“Thank you, Steven,” She turned the chair back around to face the viewscreen. “Helm, set course for the outer solar system.”
Max Jones, the youngest kid to graduate the Alliance’s pilot program, entered the course into the navicomp. His mop of blonde hair reminded Talia more of a surfer than a military pilot, but she knew not to take him at face value. The kid was one hell of a pilot, possessing instincts that none of the personnel she’d served with during the Great War did.
The winged cruiser accelerated away from the Earth and passed by the moon without incident. Talia leaned back in the chair and then sighed. What was the point of being able to time travel when you couldn’t change the death of your own people? No matter how many times her father explained that it was a “fixed” point in time that must happen, it didn’t make the pain of what happened go away.
However, if I was able to go back there, I’d cross my own time stream and cause a massive paradox. Damned if you do, damned if you don’t.
“Tactical, how long before we can make our time jump?”
“We’ll be clear of detection in thirty minutes,”
“Thank you Terri,” She washed her face with both hands. I could use a nap.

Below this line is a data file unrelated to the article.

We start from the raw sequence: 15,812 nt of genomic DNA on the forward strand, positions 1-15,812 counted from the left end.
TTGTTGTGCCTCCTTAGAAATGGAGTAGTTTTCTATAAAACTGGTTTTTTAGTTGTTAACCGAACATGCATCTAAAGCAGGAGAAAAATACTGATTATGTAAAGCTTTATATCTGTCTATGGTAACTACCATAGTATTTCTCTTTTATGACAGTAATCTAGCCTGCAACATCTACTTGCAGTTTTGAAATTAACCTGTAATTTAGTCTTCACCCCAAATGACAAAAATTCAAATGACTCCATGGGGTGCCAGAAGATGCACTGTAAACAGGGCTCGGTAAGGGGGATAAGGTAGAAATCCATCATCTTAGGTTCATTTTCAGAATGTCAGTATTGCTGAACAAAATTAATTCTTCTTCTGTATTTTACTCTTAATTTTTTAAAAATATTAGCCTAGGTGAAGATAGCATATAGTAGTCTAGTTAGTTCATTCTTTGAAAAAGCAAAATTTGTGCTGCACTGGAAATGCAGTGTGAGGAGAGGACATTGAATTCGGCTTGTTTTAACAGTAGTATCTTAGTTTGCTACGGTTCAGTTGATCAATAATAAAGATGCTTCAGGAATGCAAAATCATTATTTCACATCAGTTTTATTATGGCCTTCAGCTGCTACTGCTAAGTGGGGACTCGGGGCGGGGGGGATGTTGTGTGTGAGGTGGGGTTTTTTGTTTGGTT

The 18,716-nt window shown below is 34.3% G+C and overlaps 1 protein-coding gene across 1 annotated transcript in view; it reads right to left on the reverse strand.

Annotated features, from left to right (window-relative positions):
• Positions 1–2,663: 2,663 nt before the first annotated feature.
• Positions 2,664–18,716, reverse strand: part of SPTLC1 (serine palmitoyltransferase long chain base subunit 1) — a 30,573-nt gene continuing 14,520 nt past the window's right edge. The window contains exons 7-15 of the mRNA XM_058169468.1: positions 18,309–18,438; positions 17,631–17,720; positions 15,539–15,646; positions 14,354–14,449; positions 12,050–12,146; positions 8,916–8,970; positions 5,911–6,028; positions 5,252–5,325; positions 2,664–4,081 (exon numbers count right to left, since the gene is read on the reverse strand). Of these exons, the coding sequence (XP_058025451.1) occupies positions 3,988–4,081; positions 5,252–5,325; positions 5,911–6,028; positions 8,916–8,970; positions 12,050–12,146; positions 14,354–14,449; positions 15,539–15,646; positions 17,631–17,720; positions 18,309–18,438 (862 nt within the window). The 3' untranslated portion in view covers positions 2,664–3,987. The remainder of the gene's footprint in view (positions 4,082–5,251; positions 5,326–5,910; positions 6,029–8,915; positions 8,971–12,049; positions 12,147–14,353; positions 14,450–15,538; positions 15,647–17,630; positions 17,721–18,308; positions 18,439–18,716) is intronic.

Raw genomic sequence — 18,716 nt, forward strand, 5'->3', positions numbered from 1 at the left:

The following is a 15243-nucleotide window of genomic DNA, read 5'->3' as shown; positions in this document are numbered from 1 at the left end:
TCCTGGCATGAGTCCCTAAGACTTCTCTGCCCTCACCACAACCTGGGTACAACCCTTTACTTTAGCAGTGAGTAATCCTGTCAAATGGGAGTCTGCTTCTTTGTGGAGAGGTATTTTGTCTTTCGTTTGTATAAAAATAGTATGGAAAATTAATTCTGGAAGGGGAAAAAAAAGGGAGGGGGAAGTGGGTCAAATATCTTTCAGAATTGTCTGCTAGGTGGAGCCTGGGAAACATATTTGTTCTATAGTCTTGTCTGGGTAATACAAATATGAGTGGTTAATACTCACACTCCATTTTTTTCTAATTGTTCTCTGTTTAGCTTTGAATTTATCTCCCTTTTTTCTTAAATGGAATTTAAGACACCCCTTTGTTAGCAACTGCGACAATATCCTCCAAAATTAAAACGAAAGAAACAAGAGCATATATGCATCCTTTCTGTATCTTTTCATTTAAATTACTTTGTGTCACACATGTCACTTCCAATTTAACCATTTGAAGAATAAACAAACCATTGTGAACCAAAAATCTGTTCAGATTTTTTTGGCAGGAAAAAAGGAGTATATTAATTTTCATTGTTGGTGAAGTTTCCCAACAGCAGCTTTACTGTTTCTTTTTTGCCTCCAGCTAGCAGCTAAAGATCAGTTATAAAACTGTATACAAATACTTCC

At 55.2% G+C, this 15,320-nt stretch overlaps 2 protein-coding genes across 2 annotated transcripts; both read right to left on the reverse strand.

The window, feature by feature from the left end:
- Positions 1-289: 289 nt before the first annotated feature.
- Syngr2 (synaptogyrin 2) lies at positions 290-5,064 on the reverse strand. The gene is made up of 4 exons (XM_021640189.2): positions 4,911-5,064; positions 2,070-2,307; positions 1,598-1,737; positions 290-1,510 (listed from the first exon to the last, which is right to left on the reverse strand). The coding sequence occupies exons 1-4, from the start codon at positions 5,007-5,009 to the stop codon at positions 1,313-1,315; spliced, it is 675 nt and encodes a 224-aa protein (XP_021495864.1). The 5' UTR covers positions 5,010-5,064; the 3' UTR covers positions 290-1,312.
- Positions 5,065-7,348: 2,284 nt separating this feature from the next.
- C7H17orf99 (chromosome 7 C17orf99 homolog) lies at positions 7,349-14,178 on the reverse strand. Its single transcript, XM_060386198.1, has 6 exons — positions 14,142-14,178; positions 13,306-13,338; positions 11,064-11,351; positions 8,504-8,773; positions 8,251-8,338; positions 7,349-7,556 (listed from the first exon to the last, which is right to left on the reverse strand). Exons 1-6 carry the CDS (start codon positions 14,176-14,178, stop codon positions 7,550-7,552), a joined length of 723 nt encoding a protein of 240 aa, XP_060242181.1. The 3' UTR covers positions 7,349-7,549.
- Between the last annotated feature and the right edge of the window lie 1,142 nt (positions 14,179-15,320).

Robertson walked over to stand beside the command chair. “How are we going to destroy the device?”
She smirked. “I plan on firing it into a Black Hole when we get home. That should prevent anyone finding it.”
“I would say so,”
“I don’t know about you, but once this is all done, I’m up for a vacation.”
“Do we get to come along too?”
Talia looked over her shoulder and shot Methos a mischievous look. “Only if you’re good to me,”
“Pfft. We are daily, so better come up with some new lines. You’re cracks don’t work on me.”
Methos made a face. “Hey…! You’re not funny and you’ve got no boobs.”
“Yeah I am fun-wait what’s wrong with my breasts?”
“Careful, Talia, you’ll be mistaken for a baseboard,”
“And this is coming from the one who dresses like they want to get laid every day?”
“Hmmph. You know what word the guys scream when they’re getting their world rocked?”
“Talia. They always say Talia,”
“What…? I see what you did there! Taking my thunder! You should be ashamed of yourself Talia Genia De’Zahna!”
Talia raised her eyebrows several times and then stuck her tongue out.